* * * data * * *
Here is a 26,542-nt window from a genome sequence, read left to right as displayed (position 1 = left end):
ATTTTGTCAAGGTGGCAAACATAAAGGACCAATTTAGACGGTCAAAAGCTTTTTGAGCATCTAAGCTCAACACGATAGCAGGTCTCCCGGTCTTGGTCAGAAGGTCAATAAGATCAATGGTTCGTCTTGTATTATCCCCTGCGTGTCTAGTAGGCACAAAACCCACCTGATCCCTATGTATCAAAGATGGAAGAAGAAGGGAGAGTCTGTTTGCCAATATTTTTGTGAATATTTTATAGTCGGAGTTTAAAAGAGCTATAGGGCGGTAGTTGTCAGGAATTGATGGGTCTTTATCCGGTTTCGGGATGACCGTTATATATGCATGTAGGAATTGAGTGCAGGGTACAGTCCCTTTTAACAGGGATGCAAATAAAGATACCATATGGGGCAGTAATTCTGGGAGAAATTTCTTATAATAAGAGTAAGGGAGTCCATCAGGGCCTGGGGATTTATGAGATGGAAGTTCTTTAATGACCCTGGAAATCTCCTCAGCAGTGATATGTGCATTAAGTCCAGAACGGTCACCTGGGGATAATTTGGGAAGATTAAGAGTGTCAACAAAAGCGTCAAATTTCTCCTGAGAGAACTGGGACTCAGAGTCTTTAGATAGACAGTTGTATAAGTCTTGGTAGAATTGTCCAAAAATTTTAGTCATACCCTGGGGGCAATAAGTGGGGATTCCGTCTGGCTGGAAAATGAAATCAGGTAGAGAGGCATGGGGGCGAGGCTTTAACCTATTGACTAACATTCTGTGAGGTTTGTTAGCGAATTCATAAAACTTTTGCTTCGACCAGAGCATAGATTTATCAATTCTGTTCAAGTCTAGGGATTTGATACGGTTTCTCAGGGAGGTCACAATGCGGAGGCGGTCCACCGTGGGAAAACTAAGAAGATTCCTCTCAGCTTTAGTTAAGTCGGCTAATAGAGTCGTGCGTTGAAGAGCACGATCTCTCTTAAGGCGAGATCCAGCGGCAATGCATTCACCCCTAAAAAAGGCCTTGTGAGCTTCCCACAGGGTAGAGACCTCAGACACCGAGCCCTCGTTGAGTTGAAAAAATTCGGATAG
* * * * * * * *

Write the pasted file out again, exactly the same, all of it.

Here is a 26,542-nt window from a genome sequence, read left to right as displayed (position 1 = left end):
ATTTTGTCAAGGTGGCAAACATAAAGGACCAATTTAGACGGTCAAAAGCTTTTTGAGCATCTAAGCTCAACACGATAGCAGGTCTCCCGGTCTTGGTCAGAAGGTCAATAAGATCAATGGTTCGTCTTGTATTATCCCCTGCGTGTCTAGTAGGCACAAAACCCACCTGATCCCTATGTATCAAAGATGGAAGAAGAAGGGAGAGTCTGTTTGCCAATATTTTTGTGAATATTTTATAGTCGGAGTTTAAAAGAGCTATAGGGCGGTAGTTGTCAGGAATTGATGGGTCTTTATCCGGTTTCGGGATGACCGTTATATATGCATGTAGGAATTGAGTGCAGGGTACAGTCCCTTTTAACAGGGATGCAAATAAAGATACCATATGGGGCAGTAATTCTGGGAGAAATTTCTTATAATAAGAGTAAGGGAGTCCATCAGGGCCTGGGGATTTATGAGATGGAAGTTCTTTAATGACCCTGGAAATCTCCTCAGCAGTGATATGTGCATTAAGTCCAGAACGGTCACCTGGGGATAATTTGGGAAGATTAAGAGTGTCAACAAAAGCGTCAAATTTCTCCTGAGAGAACTGGGACTCAGAGTCTTTAGATAGACAGTTGTATAAGTCTTGGTAGAATTGTCCAAAAATTTTAGTCATACCCTGGGGGCAATAAGTGGGGATTCCGTCTGGCTGGAAAATGAAATCAGGTAGAGAGGCATGGGGGCGAGGCTTTAACCTATTGACTAACATTCTGTGAGGTTTGTTAGCGAATTCATAAAACTTTTGCTTCGACCAGAGCATAGATTTATCAATTCTGTTCAAGTCTAGGGATTTGATACGGTTTCTCAGGGAGGTCACAATGCGGAGGCGGTCCACCGTGGGAAAACTAAGAAGATTCCTCTCAGCTTTAGTTAAGTCGGCTAATAGAGTCGTGCGTTGAAGAGCACGATCTCTCTTAAGGCGAGATCCAGCGGCAATGCATTCACCCCTAAAAAAGGCCTTGTGAGCTTCCCACAGGGTAGAGACCTCAGACACCGAGCCCTCGTTGAGTTGAAAAAATTCGGATAG